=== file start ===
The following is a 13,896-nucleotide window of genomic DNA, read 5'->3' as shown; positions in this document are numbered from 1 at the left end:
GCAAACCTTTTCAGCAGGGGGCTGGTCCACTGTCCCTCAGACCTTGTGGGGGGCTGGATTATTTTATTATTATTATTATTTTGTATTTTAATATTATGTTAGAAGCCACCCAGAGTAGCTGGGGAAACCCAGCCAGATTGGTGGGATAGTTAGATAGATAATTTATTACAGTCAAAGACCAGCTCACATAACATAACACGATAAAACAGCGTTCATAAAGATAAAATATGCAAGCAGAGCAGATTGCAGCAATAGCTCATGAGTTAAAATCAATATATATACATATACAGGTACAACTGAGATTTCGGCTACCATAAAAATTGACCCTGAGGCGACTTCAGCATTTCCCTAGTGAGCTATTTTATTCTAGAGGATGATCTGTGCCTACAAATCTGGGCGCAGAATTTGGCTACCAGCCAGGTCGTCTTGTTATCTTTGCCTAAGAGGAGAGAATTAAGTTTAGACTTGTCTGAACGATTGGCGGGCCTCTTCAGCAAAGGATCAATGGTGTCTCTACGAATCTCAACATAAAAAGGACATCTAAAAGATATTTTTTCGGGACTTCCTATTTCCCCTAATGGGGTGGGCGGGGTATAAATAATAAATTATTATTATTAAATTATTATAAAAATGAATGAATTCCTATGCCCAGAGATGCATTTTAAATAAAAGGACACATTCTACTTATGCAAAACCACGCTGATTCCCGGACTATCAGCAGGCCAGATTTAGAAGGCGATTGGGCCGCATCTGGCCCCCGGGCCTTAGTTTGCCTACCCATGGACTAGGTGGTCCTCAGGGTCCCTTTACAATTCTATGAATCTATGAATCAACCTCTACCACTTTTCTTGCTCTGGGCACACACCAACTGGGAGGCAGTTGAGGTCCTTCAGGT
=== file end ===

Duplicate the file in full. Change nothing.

The following is a 13,896-nucleotide window of genomic DNA, read 5'->3' as shown; positions in this document are numbered from 1 at the left end:
GCAAACCTTTTCAGCAGGGGGCTGGTCCACTGTCCCTCAGACCTTGTGGGGGGCTGGATTATTTTATTATTATTATTATTTTGTATTTTAATATTATGTTAGAAGCCACCCAGAGTAGCTGGGGAAACCCAGCCAGATTGGTGGGATAGTTAGATAGATAATTTATTACAGTCAAAGACCAGCTCACATAACATAACACGATAAAACAGCGTTCATAAAGATAAAATATGCAAGCAGAGCAGATTGCAGCAATAGCTCATGAGTTAAAATCAATATATATACATATACAGGTACAACTGAGATTTCGGCTACCATAAAAATTGACCCTGAGGCGACTTCAGCATTTCCCTAGTGAGCTATTTTATTCTAGAGGATGATCTGTGCCTACAAATCTGGGCGCAGAATTTGGCTACCAGCCAGGTCGTCTTGTTATCTTTGCCTAAGAGGAGAGAATTAAGTTTAGACTTGTCTGAACGATTGGCGGGCCTCTTCAGCAAAGGATCAATGGTGTCTCTACGAATCTCAACATAAAAAGGACATCTAAAAGATATTTTTTCGGGACTTCCTATTTCCCCTAATGGGGTGGGCGGGGTATAAATAATAAATTATTATTATTAAATTATTATAAAAATGAATGAATTCCTATGCCCAGAGATGCATTTTAAATAAAAGGACACATTCTACTTATGCAAAACCACGCTGATTCCCGGACTATCAGCAGGCCAGATTTAGAAGGCGATTGGGCCGCATCTGGCCCCCGGGCCTTAGTTTGCCTACCCATGGACTAGGTGGTCCTCAGGGTCCCTTTACAATTCTATGAATCTATGAATCAACCTCTACCACTTTTCTTGCTCTGGGCACACACCAACTGGGAGGCAGTTGAGGTCCTTCAGGT